I had decided that this would be the winter it didn’t snow. It’s been so warm, up until the last couple weeks! I don’t think we’ve had more than a couple hard frosts all year and besides, we were due for a mild winter. Here in our coastal valley we often get a year, or even two in a row, with no snow. And we almost made it. Until the polar vortex met the pineapple express. A ton of chill and a ton of wet meant a ton of snow for southern Vancouver Island.
From Sunday night to Tuesday afternoon it fell almost uninterrupted, the bulk coming down in the first 24 hours. At its fluffiest, our snow was at least 22 inches deep. Early this evening, when I finally remembered to bring out the ruler, it had compacted down to 18. Tonight as I write this, it has started snowing again. There is. So. Much. Snow.
As anyone who tends livestock knows, cold weather makes for heavy work. We were already carrying buckets of warm water every time we made the trip out to the barnyard. The water lines out there have been frozen for at least a week, since the vortex began her visit. Now we must carry our heavy, splashy load through knee-high snow drifts, or teeter along snow-packed shovel-carved causeways, trying to keep from slipping off into the loose stuff, not always successfully. I can’t decide which is more difficult. Both seem to engage different sets of muscles, so I alternate.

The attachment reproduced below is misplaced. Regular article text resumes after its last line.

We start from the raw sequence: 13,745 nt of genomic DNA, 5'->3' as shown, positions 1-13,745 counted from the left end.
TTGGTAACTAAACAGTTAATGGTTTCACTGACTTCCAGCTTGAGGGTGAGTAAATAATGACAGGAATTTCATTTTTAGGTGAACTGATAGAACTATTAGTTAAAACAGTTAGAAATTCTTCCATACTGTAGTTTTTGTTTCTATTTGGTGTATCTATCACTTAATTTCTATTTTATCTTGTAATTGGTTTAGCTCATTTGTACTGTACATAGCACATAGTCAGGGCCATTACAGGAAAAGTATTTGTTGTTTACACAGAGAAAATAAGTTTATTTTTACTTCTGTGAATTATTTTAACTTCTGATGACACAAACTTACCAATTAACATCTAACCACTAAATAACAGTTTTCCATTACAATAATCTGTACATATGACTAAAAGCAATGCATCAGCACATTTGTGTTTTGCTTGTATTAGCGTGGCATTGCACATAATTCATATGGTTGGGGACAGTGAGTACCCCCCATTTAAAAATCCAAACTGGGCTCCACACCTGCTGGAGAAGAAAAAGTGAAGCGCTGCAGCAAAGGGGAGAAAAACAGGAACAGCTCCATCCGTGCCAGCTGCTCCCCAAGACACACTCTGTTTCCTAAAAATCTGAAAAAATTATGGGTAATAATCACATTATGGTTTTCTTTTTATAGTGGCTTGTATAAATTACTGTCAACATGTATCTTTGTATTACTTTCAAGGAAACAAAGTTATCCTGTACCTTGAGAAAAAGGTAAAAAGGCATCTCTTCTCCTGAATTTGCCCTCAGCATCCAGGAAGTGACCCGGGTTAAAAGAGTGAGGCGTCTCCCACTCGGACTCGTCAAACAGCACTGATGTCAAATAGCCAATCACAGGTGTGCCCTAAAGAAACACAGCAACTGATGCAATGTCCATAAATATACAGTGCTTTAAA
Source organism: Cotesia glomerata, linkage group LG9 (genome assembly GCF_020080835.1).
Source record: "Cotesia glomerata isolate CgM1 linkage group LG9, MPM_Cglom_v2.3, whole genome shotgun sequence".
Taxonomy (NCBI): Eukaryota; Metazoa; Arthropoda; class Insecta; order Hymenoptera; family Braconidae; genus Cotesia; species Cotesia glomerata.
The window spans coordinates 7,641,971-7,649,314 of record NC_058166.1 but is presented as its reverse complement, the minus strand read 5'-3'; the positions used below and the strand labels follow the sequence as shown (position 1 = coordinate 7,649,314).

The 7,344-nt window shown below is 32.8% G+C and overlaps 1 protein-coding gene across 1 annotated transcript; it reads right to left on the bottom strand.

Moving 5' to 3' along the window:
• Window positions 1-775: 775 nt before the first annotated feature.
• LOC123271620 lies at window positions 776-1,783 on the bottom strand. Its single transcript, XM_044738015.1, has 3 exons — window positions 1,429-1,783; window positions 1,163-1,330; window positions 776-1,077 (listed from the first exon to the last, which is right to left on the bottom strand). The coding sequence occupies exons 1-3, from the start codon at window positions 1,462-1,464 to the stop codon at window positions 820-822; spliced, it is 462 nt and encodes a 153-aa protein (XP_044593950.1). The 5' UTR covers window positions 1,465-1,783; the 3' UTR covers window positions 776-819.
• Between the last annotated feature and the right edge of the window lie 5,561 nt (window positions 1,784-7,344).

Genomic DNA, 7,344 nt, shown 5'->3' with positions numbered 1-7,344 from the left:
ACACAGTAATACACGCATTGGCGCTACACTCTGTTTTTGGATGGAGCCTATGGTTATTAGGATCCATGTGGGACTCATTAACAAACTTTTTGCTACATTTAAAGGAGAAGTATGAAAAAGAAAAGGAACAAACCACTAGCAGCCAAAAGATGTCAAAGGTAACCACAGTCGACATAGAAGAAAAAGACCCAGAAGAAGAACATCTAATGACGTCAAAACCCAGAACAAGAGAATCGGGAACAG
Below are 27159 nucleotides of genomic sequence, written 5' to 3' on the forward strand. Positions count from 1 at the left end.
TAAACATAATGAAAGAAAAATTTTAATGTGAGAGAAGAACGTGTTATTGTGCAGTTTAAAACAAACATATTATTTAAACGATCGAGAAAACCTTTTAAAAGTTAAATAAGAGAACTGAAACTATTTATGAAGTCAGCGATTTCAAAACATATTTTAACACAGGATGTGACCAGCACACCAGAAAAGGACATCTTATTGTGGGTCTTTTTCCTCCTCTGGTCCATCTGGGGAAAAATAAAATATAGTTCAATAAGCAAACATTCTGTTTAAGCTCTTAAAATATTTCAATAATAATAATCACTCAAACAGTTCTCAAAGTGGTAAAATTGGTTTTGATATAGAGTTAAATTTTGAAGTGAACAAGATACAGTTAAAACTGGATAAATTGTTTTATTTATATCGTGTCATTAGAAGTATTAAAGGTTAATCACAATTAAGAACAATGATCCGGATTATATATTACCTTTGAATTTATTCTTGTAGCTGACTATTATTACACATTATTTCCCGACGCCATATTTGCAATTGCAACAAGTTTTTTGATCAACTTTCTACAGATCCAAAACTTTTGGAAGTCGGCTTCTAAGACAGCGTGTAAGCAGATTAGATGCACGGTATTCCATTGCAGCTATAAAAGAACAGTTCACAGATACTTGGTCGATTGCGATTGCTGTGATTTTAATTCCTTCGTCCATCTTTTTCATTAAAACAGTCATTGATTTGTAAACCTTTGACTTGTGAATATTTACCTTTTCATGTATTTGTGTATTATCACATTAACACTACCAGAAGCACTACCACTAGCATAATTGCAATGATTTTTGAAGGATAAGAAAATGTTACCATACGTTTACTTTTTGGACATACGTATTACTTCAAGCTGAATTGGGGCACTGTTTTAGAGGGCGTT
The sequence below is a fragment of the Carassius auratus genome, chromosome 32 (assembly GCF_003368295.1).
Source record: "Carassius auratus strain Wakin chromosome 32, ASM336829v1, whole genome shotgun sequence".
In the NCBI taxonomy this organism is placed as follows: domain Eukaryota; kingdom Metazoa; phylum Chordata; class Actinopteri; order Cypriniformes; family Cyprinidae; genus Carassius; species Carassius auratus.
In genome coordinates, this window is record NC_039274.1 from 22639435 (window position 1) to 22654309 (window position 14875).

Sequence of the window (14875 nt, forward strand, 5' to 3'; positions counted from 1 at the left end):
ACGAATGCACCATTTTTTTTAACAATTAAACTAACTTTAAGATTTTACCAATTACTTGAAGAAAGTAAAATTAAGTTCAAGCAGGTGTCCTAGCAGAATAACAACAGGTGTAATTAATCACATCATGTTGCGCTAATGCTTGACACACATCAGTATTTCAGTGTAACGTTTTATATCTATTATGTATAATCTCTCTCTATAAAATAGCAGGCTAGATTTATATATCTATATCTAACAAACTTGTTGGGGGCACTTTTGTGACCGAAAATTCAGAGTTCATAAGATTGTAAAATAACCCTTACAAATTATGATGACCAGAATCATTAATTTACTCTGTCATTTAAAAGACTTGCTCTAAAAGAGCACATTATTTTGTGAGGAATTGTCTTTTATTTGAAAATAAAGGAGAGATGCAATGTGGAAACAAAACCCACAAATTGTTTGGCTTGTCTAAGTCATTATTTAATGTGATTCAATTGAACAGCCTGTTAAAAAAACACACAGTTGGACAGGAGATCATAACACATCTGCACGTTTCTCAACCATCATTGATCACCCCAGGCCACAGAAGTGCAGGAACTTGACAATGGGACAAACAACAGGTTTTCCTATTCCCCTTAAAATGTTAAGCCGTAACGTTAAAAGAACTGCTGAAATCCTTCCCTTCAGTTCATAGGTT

We are enjoying ourselves though. B is on his Kubota, plowing the half-kilometre long lane we share with a few others. A couple of the other neighbourhood men are out too, one walking his snowblower down the road, another perched on his lawn tractor using his homemade blade. Having fun playing with their big boy toys.
My commute to work is short (down the hallway to my home office) and the internet is still on, so there’s no interruption there. That’s one of the downsides of my job, no time off in poor weather. Such is life. But I’m outside at chore time; early morning, noon and nightfall.
In this weather I’m outside working for longer sure, but it’s beautiful out there, especially at night. And so quiet, with few cars on the roads, no planes overhead. The little harbour-to-harbour seaplanes that fly straight down our valley must be grounded. Schools closed, buses partly shut down, ferries too. Standing out in the crisp cool air last night, I heard a foghorn call, loud and clear, its cozy grey moan rolling in from the sea and echoing across our muddy valley.
Last night the snow icing sugared the trees, every twig etched clearly in white. Tonight, the snow has aged, congealed, lost its powdery texture, and the trees look as though dabbed by tubes of thick white frosting.
The poor chickens aren’t enjoying the snow, it keeps them penned. And the donkeys and horse aren’t thrilled either. The dogs enjoy it, but they get to spend most of their day snoozing in the warm house.
I am kind of enjoying this latest weather drama, so far anyway, despite its inconveniences. It’s snowing again now, and supposed to keep going all night. I wonder what we’ll wake up to?